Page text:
Photo of Stephanie Raper

Stephanie Raper
In the Loop Editor

               

Fair Attends Boston Medical Conference


Student Visits Boston Medical Conference
“Miracles happen when you give more energy to your dreams than to your fears.” This quote and several others made quite an impression on Tatyiana Fair during her experience at the National Academy of Future Physicians and Medical Scientists in Boston, Massachusetts. Fair, a student at Grenada High School, attended the event this past summer after she was nominated by an anonymous benefactor.

According to the Academy website (http://www.futuredocs.com/about-us/), America is facing a national crisis. The site credits the American Association of Medical Colleges with stating that if current graduation and training rates continue, there will soon be a shortage of as many as 150,000 primary care doctors and specialists. The National Academy of Future Physicians and Medical Scientists works to identify, encourage, and mentor students who wish to devote their lives to the service of humanity as physicians, medical scientists, technologists, engineers and mathematicians. Tatyiana Fair is just such a student.

Fair, an aspiring pediatrician, spent two days at the Academy, listening to featured speakers, watching a preview of an upcoming new medical television show, and even watching a live surgery. Speakers included Shree Bose, Grand Prize winner of the 2011 Google Science Fair; Sir Richard Roberts, 1993 Nobel Prize Winner in Medicine; Bo Eason, author and performer; Rick Sacra, humanitarian, physician, and Ebola survivor; Carmen Tarleton, the recipient of one of the world’s first face transplants; and Brittany Wenger, a student at Duke University who was Fair’s favorite speaker. Carmen Tarleton’s strength while surviving the debilitating abuse by her husband and her subsequent face transplant also made quite an impression on Fair. Another speaker Fair heard, Carson Barry, hails as the world’s youngest concussion researcher. At the tender age of 12, Barry studies how concussion may be linked to suicide.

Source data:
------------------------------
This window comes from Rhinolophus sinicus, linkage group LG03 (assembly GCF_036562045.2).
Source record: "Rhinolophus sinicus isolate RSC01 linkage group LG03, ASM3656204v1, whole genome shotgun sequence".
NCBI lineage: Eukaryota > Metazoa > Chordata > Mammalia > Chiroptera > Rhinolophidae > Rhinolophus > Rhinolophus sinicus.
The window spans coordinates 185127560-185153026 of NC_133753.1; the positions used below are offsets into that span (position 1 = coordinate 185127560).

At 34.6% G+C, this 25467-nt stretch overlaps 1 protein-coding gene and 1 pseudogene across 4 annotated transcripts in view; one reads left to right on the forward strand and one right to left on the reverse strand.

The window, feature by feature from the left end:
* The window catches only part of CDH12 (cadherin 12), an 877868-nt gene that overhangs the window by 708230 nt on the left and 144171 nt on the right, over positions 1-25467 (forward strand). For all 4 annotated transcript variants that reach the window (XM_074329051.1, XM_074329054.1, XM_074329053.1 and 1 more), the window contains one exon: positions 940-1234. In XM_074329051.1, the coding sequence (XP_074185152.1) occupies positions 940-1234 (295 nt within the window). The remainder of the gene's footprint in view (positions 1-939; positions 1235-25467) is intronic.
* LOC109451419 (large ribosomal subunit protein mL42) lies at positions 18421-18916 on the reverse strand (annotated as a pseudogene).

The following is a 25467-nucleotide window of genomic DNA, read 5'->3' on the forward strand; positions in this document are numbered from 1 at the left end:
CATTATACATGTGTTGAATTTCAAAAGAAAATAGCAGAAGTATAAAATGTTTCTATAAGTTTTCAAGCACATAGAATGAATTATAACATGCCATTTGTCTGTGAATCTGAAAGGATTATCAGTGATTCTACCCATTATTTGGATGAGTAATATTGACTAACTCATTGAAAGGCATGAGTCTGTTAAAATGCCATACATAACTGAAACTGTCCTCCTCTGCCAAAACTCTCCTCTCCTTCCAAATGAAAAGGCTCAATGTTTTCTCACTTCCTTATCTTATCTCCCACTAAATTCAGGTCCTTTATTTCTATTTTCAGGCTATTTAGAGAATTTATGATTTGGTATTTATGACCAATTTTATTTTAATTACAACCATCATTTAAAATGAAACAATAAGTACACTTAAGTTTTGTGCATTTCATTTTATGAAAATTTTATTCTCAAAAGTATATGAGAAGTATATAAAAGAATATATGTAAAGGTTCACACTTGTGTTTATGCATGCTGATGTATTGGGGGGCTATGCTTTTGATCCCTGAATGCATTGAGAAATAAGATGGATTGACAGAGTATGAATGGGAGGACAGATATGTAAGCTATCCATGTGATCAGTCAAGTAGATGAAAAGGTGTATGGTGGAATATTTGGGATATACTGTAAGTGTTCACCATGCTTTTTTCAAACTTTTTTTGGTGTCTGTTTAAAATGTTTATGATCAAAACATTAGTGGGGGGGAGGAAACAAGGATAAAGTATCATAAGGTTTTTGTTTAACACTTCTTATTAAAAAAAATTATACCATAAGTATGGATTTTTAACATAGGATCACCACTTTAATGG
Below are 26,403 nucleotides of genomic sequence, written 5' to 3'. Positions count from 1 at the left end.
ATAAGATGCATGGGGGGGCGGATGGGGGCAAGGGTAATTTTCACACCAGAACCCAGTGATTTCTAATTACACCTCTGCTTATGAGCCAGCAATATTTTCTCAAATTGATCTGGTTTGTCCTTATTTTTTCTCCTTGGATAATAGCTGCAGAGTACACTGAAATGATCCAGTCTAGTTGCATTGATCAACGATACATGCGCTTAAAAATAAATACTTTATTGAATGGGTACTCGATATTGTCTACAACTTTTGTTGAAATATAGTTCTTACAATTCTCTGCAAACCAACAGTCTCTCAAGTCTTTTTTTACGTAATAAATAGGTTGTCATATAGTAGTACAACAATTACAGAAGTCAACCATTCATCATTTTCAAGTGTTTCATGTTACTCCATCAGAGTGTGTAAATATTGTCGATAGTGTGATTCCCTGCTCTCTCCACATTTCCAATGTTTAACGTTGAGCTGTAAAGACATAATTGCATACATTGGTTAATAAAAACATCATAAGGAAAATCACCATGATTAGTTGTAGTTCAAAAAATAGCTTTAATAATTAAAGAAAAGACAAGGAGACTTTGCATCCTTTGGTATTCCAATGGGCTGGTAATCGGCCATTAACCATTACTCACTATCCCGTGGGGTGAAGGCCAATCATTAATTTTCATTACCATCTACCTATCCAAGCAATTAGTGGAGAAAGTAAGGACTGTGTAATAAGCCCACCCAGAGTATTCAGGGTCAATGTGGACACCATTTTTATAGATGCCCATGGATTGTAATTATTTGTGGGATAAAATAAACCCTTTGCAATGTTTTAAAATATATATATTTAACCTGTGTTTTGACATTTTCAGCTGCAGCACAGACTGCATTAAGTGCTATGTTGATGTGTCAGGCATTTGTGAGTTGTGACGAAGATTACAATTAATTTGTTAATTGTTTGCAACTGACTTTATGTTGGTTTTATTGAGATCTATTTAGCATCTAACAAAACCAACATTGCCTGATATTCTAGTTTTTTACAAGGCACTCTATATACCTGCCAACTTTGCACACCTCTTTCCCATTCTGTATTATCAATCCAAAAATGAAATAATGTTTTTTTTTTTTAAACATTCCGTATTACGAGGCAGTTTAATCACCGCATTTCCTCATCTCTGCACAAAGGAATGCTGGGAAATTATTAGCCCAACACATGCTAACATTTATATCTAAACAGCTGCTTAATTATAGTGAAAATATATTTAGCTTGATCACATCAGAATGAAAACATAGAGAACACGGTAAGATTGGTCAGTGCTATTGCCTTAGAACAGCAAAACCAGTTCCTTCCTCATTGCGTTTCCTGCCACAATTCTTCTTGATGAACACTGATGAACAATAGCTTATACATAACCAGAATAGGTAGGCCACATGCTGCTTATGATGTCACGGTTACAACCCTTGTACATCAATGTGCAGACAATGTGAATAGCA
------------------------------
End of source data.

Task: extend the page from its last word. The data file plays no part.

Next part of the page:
Fair’s interest was also piqued by Larry Hester who lost his sight to a devastating eye disease. Thirty-three years after his loss, Hester received a bionic eye, the Argus II Retinal Prosthesis Device. The device sends light signals to his brain, which allow him to see things illuminated with a large amount of light. This past Christmas, 30 years after he lost his sight, Hester actually hit 4 out of 7 baskets on his home basketball court after his son draped lights around the goal! That’s quite an amazing feat for a man who was once blind.

The Academy hosted approximately 3000 students from around the world during Fair’s visit. While the purpose of the event was to encourage and educate future medical students, students were also treated to a little fun during their stay. Students toured Harvard University and also met the cast of the new medical television series Code Black. On the last night of the affair, attendees were honored with a dance party. The highlight of the conference, according to Fair, allowed students a birds-eye view of a live surgery. The surgery she witnessed demonstrated removal of a nodule from a patient’s lung. Witnessing the removal of part of the lung, then the re-attachment and consequent re-inflation of the lung is a sight that Fair will not soon forget.

For attending the congress, Fair was inducted into the Torch and Laurel Society and the National Society of Collegiate Scholars.